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COVID-19 related increase in childhood tics and tic-like attacks
  1. Isobel Heyman1,
  2. Holan Liang1,
  3. Tammy Hedderly2
  1. 1 Psychologcial Medicine Team, Great Ormond Street Hospital For Children NHS Foundation Trust, London, UK
  2. 2 Tic and Neurodevelopmental Movements Service (TANDeM), Guy's King's and Saint Thomas' School of Medicine, London, UK
  1. Correspondence to Dr Isobel Heyman, Great Ormond Street Hospital For Children NHS Foundation Trust, London WC1N 3JH, UK; i.heyman{at}

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Explosion of tics

Since the onset of the COVID-19 pandemic, paediatricians and child mental health practitioners have noticed an increase in tic symptoms in some children and adolescents already diagnosed with tic disorders.1 Interestingly, clinicians have also seen a marked increase in presentations of sudden and new onset of severe tics and ‘tic-like’ attacks.

There is an urgent need to collate systematic data on this group as this is a rare and unusual subtype of tics and Tourette syndrome, differing in age and type of onset and expected patterns of tics. Typically, childhood tics start around 5–7 years and show a waxing and waning course of predominantly motor tics, more commonly affecting boys in a ratio of 4:1. The new surge of referrals consists of adolescent girls with sudden onset of motor and phonic tics of a complex and bizarre nature. In London, UK specialist tic clinics at each of the two children’s hospitals, each centre received four to six referrals per year (out of a total of approximately 200 in 2019/2020), which were acute onset tics in teenage girls. In the last 3 months (end of 2020–January 2021), both centres have been receiving three to four referrals per week of this nature which, if it continues, would amount to 150–200 cases per year and effectively double the referral rate.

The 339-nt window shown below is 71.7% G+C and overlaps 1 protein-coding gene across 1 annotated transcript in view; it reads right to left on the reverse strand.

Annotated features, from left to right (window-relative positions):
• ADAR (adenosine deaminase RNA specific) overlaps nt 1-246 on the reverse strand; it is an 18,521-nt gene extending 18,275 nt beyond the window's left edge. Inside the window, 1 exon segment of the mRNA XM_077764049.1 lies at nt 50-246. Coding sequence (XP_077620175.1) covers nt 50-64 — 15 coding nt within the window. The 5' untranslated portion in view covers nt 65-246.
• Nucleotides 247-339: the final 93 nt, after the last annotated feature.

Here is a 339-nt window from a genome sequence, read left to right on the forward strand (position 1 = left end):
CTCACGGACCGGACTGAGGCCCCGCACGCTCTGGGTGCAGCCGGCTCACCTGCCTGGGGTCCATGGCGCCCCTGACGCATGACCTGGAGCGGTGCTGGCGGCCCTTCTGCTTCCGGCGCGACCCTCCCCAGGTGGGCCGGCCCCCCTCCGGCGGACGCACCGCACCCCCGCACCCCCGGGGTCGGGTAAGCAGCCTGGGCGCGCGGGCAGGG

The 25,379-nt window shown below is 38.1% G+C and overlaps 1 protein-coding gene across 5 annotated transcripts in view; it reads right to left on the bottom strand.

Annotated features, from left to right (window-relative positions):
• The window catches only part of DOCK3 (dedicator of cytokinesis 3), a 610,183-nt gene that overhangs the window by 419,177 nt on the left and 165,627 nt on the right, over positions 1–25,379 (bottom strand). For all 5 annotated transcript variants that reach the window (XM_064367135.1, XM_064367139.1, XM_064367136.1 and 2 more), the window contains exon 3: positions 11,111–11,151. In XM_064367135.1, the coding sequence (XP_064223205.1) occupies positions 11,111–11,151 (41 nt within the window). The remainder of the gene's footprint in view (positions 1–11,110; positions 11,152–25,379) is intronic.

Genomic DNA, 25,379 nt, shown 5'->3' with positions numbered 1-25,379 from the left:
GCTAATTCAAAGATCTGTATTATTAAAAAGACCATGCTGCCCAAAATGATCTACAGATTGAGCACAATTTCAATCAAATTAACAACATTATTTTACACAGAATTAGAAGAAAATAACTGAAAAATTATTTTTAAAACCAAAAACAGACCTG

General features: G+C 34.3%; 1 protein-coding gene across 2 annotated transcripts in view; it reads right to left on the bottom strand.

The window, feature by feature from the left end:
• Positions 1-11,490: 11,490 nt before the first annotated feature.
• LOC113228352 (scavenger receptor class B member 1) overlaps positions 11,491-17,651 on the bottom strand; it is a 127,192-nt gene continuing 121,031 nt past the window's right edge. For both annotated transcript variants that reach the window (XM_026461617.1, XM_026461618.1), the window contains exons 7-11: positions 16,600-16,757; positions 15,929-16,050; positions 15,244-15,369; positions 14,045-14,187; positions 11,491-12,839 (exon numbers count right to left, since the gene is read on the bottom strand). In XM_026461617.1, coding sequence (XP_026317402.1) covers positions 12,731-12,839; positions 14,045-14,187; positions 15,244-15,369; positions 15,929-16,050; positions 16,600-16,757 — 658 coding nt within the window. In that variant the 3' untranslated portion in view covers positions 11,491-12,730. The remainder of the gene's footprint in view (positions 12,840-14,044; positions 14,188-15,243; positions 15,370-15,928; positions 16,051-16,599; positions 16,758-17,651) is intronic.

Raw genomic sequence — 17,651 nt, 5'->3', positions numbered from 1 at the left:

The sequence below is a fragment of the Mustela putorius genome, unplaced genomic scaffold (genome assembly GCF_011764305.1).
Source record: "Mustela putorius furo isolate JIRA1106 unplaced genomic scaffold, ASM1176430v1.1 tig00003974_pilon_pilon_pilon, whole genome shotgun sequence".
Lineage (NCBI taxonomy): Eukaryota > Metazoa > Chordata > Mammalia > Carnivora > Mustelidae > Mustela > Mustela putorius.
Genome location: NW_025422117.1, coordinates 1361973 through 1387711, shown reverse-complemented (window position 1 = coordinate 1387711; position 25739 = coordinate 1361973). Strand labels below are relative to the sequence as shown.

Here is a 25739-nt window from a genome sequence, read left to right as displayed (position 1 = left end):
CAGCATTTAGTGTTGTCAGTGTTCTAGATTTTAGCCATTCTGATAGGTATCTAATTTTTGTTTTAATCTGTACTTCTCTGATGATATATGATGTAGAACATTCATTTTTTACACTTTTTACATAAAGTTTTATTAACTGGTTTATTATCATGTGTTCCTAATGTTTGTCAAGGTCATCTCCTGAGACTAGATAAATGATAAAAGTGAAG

Initial impressions are that these adolescent girls fall into two groups: the first present with explosive functional tic-like movements on a background of diagnosis of, or vulnerability to, motor and phonic tics. The second group comprises florid, completely new onset tic-like disorder that appears functional in nature. Both groups may have undiagnosed neurodevelopmental impairment, autism spectrum disorder (ASD), …

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  • Contributors All authors contributed equally to the concept and writing of the manuscript.

  • Funding All research at Great Ormond Street Hospital NHS Foundation Trust and UCL Great Ormond Street Institute of Child Health is made possible by the NIHR Great Ormond Street Hospital Biomedical Research Centre.

  • Competing interests None declared.

  • Provenance and peer review Not commissioned; externally peer reviewed.

  • Author note Tourette Action UK: Factsheet: Tic attacks and how to cope with them (for families).

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